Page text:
Neurological Conditions

Neurological conditions can affect the brain, eyes or nervous system. Explore amnesia, Alzheimer's, comas and more.

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Hear Sounds When Watching Silent Videos? It Might Be Synesthesia

Some people really can hear silent moving images. It's called visual-evoked auditory response, or vEAR, and one in five people may have it.

Repeat Hits in Football As Bad As Those Causing Concussions, New Study Finds

Scientists studying the brains of football players find more disturbing news about the causes of CTE.

When Wisecracks and Puns Are Symptoms of Brain Damage

A rare neurological disorder called Witzelsucht turns joking, punning and making inappropriate wisecracks into a compulsion.

People With Cotard's Delusion Are Convinced They're Already Dead

The delusion, also called "walking corpse syndrome," causes people to feel like they don't exist, are putrefying or missing body parts.

How Stuttering Works

Stuttering is linked to a disconnection between language processing and motor function, but its true cause is still unknown.

How Foreign Accent Syndrome Works

Are patients actually developing a foreign accent, or has something else gone haywire?

How Motion Sickness Works

If you felt slightly ill after watching "Star Wars: The Force Awakens" in 3-D, you weren't alone. Although motion sickness is very common, scientists don't really know why we get it.

How Chronic Traumatic Encephalopathy Works

A degenerative neurological disease resembling Alzheimer's, chronic traumatic encephalopathy can result from years of head injuries, large and small.

Totally Tone-deaf? The Problem Is in Your Brain, Not Your Ears

Yep, a congenital condition called amusia ensures that about 4 percent of the population won't recognize or enjoy Adele's latest — or any other music.

Reversing Paralysis Without Surgery? New Research Shows Promise

A nonsurgical electrical stimulation development can reawaken nerve connections in paralysis patients, and enable them to regain some movement.

5 Rare Neurological Conditions

Conditions such as Parkinson's disease, muscular dystrophy and cerebral palsy are familiar to most people. But what do you know about pheochromocytomas? Or ataxia? We're covering five lesser-known neurological conditions.

What exactly is amnesia?

My brother and I were watching a television show and a character got bonked really hard on the head. All of a sudden the guy couldn't remember a thing -- not his name, where he lived or even the lady he was married to. What happened? Is this amnesia?

What is cerebral edema?

Cerebral edema is a condition where the brain's water content increases, causing the pressure inside the skull to rise. Learn more about cerebral edema from this article.

How can you have fun with epileptic children?

Although epilepsy can make it difficult for kids to live a normal life, there are ways for them to overcome the physical challenges they face. You can learn more about how you can have fun with epileptic children by reading this article.

What is landsickness?

When you're aboard a ship, you become accustomed to the feeling of the floor tilting and rocking beneath your feet. But what if that sensation stayed with you on dry land -- for years?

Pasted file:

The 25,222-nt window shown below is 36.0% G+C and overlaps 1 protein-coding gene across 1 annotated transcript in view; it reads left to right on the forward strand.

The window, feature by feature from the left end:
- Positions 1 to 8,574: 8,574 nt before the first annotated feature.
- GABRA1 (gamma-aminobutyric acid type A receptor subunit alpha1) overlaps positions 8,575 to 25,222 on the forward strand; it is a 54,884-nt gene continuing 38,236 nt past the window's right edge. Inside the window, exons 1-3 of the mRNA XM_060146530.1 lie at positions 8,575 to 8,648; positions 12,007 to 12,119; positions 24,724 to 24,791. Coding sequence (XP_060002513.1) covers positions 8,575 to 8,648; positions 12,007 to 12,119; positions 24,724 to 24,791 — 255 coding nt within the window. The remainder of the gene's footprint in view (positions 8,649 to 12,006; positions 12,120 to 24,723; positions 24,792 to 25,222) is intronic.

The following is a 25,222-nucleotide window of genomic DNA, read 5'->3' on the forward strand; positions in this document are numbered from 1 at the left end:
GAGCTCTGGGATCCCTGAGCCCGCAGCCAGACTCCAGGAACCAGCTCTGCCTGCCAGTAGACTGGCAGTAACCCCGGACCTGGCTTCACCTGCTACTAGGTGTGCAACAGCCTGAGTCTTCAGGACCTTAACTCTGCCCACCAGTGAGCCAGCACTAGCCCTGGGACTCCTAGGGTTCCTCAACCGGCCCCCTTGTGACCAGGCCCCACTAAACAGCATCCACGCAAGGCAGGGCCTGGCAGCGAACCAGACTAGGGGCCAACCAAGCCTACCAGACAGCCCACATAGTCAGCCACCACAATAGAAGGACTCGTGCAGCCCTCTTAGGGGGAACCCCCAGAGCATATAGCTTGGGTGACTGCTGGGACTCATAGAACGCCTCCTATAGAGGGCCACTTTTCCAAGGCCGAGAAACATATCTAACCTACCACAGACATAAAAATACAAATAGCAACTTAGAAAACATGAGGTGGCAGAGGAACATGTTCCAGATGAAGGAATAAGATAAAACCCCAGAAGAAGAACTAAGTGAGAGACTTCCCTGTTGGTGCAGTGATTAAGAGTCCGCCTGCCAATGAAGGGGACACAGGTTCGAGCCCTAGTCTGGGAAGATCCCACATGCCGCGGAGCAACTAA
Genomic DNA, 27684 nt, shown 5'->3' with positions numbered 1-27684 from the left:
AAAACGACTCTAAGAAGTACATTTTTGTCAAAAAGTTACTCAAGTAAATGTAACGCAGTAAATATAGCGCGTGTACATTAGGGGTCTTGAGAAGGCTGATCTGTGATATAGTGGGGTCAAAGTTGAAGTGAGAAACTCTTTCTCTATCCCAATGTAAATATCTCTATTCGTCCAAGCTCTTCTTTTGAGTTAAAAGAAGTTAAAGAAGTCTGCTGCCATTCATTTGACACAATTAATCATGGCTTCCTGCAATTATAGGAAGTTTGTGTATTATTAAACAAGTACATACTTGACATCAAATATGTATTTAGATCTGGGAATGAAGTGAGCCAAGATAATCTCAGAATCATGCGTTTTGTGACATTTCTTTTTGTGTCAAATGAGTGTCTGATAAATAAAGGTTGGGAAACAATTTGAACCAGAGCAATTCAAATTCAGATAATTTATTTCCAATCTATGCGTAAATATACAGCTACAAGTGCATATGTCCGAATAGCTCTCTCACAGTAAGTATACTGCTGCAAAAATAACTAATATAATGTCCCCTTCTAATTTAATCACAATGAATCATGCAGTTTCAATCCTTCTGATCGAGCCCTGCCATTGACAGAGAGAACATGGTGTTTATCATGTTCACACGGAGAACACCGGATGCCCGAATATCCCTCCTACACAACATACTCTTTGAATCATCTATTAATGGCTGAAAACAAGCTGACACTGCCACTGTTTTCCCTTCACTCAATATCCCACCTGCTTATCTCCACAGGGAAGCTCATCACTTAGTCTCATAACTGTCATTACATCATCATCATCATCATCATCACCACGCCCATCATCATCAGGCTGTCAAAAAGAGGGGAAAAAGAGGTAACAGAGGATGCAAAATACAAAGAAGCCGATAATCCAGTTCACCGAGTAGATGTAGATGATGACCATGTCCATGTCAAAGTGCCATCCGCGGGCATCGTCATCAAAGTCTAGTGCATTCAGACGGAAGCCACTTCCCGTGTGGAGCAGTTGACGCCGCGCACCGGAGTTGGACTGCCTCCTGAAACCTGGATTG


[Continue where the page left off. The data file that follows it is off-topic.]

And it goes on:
Why are there so many great writers with epilepsy?

The writers that crafted Alice and her wonderland, Tiny Tim and the brothers Karamazov had something in common besides extraordinary talent: epilepsy. Do seizures and novels go hand in hand?

Alzheimer's Overview

A little forgetfulness is normal, but what about when a person can no longer remember the names of their family members? For those with Alzheimer's and the people who love them, debilitating memory loss is a sad fact of everyday life.

Epilepsy Overview

You can liken seizures to electrical storms or traffic jams in the brain, but what do those seizures do to the rest of the body? Do epileptics swallow their tongues? Epilepsy affects 50 million people worldwide, but most people don't know much about it.

Agitation and Depression in Patients with Brain Disease

Depression and stress are normal among people who have illnesses that affect their brain. Understanding the possible causes of depression and stress can help ensure that the person gets the necessary medical or therapeutic care.

Brain Disease Conversation Starters

Talking about brain disease, diagnosis, prognosis and treatment can seem overwhelming sometimes. The tips in this article will help simplify this process.

Coping While Caring for Someone With Alzheimer's

Are you caring for a loved one with dementia? Learn more about this disease and find tips that will help you effectively give care to an individual afflicted with this illness.

Evaluating Facilities and Services for Care of Brain Illnesses

A diagnosis of a brain disease such as a brain tumor or dementia is often the first step into a new world. Learn more about dementia in this article.

How to Have a Difficult Conversation About Brain Illnesses

When you and your family enter the world of brain illness, whether you are dealing with a brain tumor or a diagnosis of dementia, you will have a lot to talk about. Take a look at what you need to know about dementia.

How to Talk to Family and Friends About Brain Conditions

When you are first diagnosed with a condition that affects your brain, you may go through a period of shock and surprise. Learn more about coping with a diagnosis that is associated with the brain in this article.

Questions to Ask Brain Specialists

People with a condition that affects the brain will most likely see a specialist called a neurologist. Check out what we have found on how to ask the right questions for finding a brain specialist.


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